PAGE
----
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I'm working on a project where I'm developing a pseudo Unified Communications middle tier solution (Presence & Call Control) utilizing Genesys as a backend which is a CTI solution provider( The front end of the solution could be a web based application (Prefer not to use ActiveX although my company is a Microsoft shop)

Genesys uses socket based communication and communication is asynchronous. For example I send a request to place a phone call to Genesys and Genesys responds with an event indicating that the phone call is being dialed, and established.

Based on my limited experience with n-tier design, what I'm envisioning so far is a windows service to handle the socket communication to Genesys and maintain state of all call activity in the environment. Next I see a WCF service communicating to the windows service to provide details about call state to web based clients (using basic or ws binding). This would allow me to get out of using ActiveX, but would require polling so most likely I would have multiple WCF instances with load balancing to share the load.

Am I on the right track? Can WCF communicate to a windows service as well as provide service to clients? Any other architectural approach suggestions would be greatly appreciated!

Best regards, Jason

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2 Answers 2

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You could certainly implement a WCF "gateway" service that exposes the CTI protocol implementation as a WCF-friendly SOAP web service. If the CTI protocol depends on stateful connections, this could be tricky to implement as a stateless SOAP web service. However, depending on your choice of client-side technology, this might not be necessary.

An ActiveX control has the same permissions as the logged on user. So it could create TCP/IP or UDP socket connections to the CTI back end, avoiding the need for WCF altogether.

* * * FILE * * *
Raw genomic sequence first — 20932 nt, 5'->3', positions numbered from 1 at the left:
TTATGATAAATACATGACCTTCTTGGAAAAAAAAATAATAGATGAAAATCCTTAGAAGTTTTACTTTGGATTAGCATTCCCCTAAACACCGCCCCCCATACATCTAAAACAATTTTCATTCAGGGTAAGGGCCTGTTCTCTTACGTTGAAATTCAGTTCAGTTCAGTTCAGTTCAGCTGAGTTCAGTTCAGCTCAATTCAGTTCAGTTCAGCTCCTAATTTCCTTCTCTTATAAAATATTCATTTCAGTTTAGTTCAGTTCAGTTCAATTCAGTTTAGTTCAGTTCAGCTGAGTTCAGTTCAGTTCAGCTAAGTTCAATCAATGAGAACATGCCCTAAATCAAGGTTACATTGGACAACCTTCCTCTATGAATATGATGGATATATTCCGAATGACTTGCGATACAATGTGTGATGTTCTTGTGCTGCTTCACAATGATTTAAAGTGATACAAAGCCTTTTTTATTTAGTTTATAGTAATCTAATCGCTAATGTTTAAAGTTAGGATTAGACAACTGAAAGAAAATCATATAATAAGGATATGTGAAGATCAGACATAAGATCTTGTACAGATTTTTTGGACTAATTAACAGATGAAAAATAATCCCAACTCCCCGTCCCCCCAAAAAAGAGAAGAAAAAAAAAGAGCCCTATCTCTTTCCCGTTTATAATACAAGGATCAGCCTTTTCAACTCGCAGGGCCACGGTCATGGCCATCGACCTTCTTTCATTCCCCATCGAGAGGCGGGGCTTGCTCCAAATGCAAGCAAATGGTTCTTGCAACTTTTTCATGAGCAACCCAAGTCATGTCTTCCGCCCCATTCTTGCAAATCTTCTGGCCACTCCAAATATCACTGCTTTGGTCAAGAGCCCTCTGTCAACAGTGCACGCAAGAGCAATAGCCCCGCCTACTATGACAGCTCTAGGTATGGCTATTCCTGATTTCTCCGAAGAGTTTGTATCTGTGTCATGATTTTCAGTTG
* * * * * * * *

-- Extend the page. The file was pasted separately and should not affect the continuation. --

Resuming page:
If you use Silverlight (which I would highly recommend over ActiveX) then you would need the Silverlight application to have elevated trust in order to create socket connections on arbitrary ports. Ordinarily, a Silverlight application can only create socket connections on ports 4502-4534, but a Silverlight application with elevated trust can use any port.

Silverlight generally has a better "reputation" than ActiveX, but in reality, both ActiveX and Silverlight will require your clients to trust you enough to install something.

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Thanks Josh. I'll have to do more searching as silverlight as a possible solution specifically around communication between silverlight and webapps (screen pop functionality) as well as thick clients (Any examples you may have would be greatly appreciated!) I have developed an ActiveX control, but I would prefer to move more towards a SOA approach without any controls necessary on the client side. – Jason N Jun 16 '11 at 18:35

In addition to the "middle tier" WCF services you should make the windows service host a WCF service too. This would be the simplest way for the WCF services to talk to the Windows Service. This WCF service would only be called via the middle tier services to interact with the telephony integration.

For resilience you could actually make the endpoint a cluster or a routing service endpoint this would allow you to introduce failover of the windows service relatively seemlessly

Also I'd avoid WsHttpBinding generally as it adds a lot of overhead for the benefit of enabling functionlity that isn't commonly required

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The one drawback I see about this setup is scaling. The windows service should be able to handle the load of our production environment whereas the WCF service would be a bottleneck. To me it seems that it would be better to separate out the WCF Service so that I can have multiple instances of the WCF Service talking to the single windows service. What are your thoughts on this? Also, I may need to have a hot standby primary/backup windows services for added resiliency. – Jason N Jun 16 '11 at 18:33
Sorry I wasn't clear - I meant have your "middle-tier" service but also expose a WCF service on the Windows Service purely for the purpose of simplified communication - I'll update my answer – Richard Blewett Jun 16 '11 at 19:23

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